As C.S. Lewis pointed out, even 1st-century peasants understood well enough that virgins do not become pregnant, water cannot be walked on or turned into wine, and dead people do not spontaneously become living again. They knew well enough the workings of the natural world to see that these were impossible events, only made possible by the activity of God. I’m not sure that modern science materially alters the picture here, except to flesh out in greater detail the normal workings of the natural world that these miraculous events disrupt.

      Which is not to say that I’m convinced that all the biblical miracles necessarily happened as reported, or that none have natural or partly natural explanations.

      But I see no problem with the natural and supernatural working hand in hand with each other in a both/and rather than either/or way. For example, I tend to believe in both creation and evolution; in both psychological, spiritual and physical aspects of healing.


      • I got email notice of this belated exchange from an old post… and I appreciate reading the interaction, with your slightly updated thinking. I think it’s been quite a while since I either read much or contributed on the blog here. So I don’t recall what I may have said here before… I may have mentioned the Process theology approach. It is a sort of “middle ground” approach between historic orthodoxy (Evangelicalism and broader) and classic liberalism (which your summary of both I find quite accurate and well done).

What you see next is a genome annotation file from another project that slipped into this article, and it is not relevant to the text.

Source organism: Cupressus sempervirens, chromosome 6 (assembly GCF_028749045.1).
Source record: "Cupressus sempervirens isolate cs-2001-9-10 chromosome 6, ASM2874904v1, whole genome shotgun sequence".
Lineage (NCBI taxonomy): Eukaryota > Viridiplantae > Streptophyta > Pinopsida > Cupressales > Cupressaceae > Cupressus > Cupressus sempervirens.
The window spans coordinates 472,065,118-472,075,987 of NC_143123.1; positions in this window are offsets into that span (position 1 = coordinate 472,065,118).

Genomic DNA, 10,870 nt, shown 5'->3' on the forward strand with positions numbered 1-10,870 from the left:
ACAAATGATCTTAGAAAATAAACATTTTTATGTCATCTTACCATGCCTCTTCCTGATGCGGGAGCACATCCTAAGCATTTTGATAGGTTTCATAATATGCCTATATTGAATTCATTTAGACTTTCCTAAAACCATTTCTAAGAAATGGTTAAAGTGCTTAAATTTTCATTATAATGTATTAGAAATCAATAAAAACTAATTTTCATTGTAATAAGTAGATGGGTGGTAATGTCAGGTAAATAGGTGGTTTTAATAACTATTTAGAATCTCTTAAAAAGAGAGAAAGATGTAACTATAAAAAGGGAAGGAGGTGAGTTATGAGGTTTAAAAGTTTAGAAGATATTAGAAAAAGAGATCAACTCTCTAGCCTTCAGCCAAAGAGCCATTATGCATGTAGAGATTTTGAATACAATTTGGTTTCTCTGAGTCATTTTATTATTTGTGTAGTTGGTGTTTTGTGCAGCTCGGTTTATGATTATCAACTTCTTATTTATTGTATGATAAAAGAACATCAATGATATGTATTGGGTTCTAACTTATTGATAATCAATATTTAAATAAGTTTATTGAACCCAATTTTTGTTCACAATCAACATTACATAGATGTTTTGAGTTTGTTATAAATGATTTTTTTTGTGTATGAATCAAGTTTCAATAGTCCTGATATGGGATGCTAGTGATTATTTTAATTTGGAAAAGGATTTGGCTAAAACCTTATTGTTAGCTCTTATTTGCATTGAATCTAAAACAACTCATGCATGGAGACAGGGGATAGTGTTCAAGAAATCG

That is mainly in its conception of the nature of God and the God-world interaction. Although I don’t know that the Anglican Church (or Episcopal in my U.S. setting) is much “into” Process formally, it probably is as close to being in sync as about any denomination…. My own, the United Church of Christ, is also, but not nearly as large or world-wide as Anglican.

        The Wikipedia article on Process theology can serve as a good summary I won’t try to repeat, even in short form here. Let me just focus on my own “process” (not Process) a moment: While I’ve know about and been influenced by Process for over 20 years (I’m about to turn 66), I think it’s just been a year or less that I’ve really focused in on what I now think may be the single most important concept (it applies strongly to the Evan/Lib divide): God, as perfect Love, is never and can never be coercive. “He” is not threatening nor punishing. As non-coercive, God does not even interrupt natural “laws” (e.g., with miracles, nor with “creation out of nothing”). His creation of “our world” was out of chaos (Gen. 1), the difference having major implications for the “problem of evil”, etc. (cf. a great, short book by a top Process guy, David R. Griffin, titled “Two Great Truths: A New Synthesis of Scientific Naturalism and Christian Faith”).